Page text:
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Dec 18, 2012, The First Post


By Yogi Aggarwal

The government’s controversial scheme of giving a unique 12-digit identification (ID) number to identify a resident (and not necessarily a citizen) of this country got a massive leg up with the announcement of the direct cash transfers programme. The UID is the technology anchor of the programme, the first of many to come.  It is to be linked to payments under MGNREGA, subsidised foodgrain under the public distribution system (PDS), and many others.

Some news reports on the UID, or the Aadhaar scheme, indicate which way it may be leading us. The Hindustan Times of 28 November states: “The Delhi government is considering making UID numbers mandatory for all public services from next year.”  A report from Nagpur dated 4 December says: “The state government has made it clear to all schools that unless all staff and students are enrolled in the Unique identification scheme, no salaries will be paid from next financial year.” The Hindu reported on 20 November: “A government order says that school children who are not enrolled in the Aadhaar scheme by 31 March 2013 will not be given benefits, including scholarships, grants, and various certificates.”

This is only the beginning of the story. Even though UID is not currently mandatory, it is increasingly being made so and banks, the labour ministry and even the railways are planning to incorporate it to provide services. An approach paper on privacy done for the Department of Personnel and Training (DoPT) says: “As more and more agencies of the government sign on to the UID project, the UID number will become the common thread that links all those databases together … There is tremendous scope for… commercial exploitation of this information without the consent/knowledge of the individual.”

The dangers of the state using the UID to collate information from different databases such as those of banks, the tax authorities, hospitals, passport offices, driving licences and others are increasing. In December 2009, the National Intelligence Grid (Natgrid), established within the home ministry, will funnel information about us from 21 databases to 11 security agencies. In April 2011, rules framed under the Information Technology Act explained that those holding “sensitive personal data,”  which includes “physical, physiological and mental health condition”, “sexual orientation”, “biometric information” and so on would be are required to share it with the government when asked.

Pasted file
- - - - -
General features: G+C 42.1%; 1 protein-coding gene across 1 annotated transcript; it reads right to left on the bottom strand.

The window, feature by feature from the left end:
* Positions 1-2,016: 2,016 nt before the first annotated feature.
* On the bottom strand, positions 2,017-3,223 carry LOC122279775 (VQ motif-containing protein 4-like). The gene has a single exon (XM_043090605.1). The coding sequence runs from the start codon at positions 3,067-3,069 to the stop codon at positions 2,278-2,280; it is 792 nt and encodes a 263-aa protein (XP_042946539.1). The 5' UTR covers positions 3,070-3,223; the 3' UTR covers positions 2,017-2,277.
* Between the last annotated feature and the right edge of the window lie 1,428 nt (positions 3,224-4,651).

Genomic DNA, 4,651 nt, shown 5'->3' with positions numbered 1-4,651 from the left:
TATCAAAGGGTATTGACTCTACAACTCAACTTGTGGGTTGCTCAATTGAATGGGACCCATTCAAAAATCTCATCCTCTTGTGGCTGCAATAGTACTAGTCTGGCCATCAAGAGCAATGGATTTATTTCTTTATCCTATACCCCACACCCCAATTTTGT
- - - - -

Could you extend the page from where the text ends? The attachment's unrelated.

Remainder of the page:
Parliament’s Standing Committee on Finance (SCoF), chaired by Yashwant  Sinha, in its December 2011 report on the UID had several objections to the scheme. While the committee “categorically conveyed their unacceptability of the National Identification Authority of India Bill, 2010,” it was damning when it said that, “The UID scheme has been conceptualised with no clarity of purpose and leaving many things to be sorted out during the course of its implementation; and is being implemented in a directionless way with a lot of confusion.”

The SCoF raises serious questions about the government beginning Aadhaar enrolments without parliament’s approval of the Bill, and comes down heavily on the government for proceeding without the “enactment of a national data protection law” – an essential prerequisite “for any law that deals with large-scale collection of information from individuals and its linkages across separate databases.”

The report also questions the use of biometrics to prove the unique identity of individuals. It notes that “the scheme is full of uncertainty in technology” and is built upon “untested, unreliable technology.” It notes that under Indian conditions, where most people, especially farmers, do manual work which scars or damages fingerprints, the “estimated failure of biometrics is expected to be as high as 15 percent”. So instead of a foolproof method of verifying a person’s uniqueness, it becomes a dangerous sham.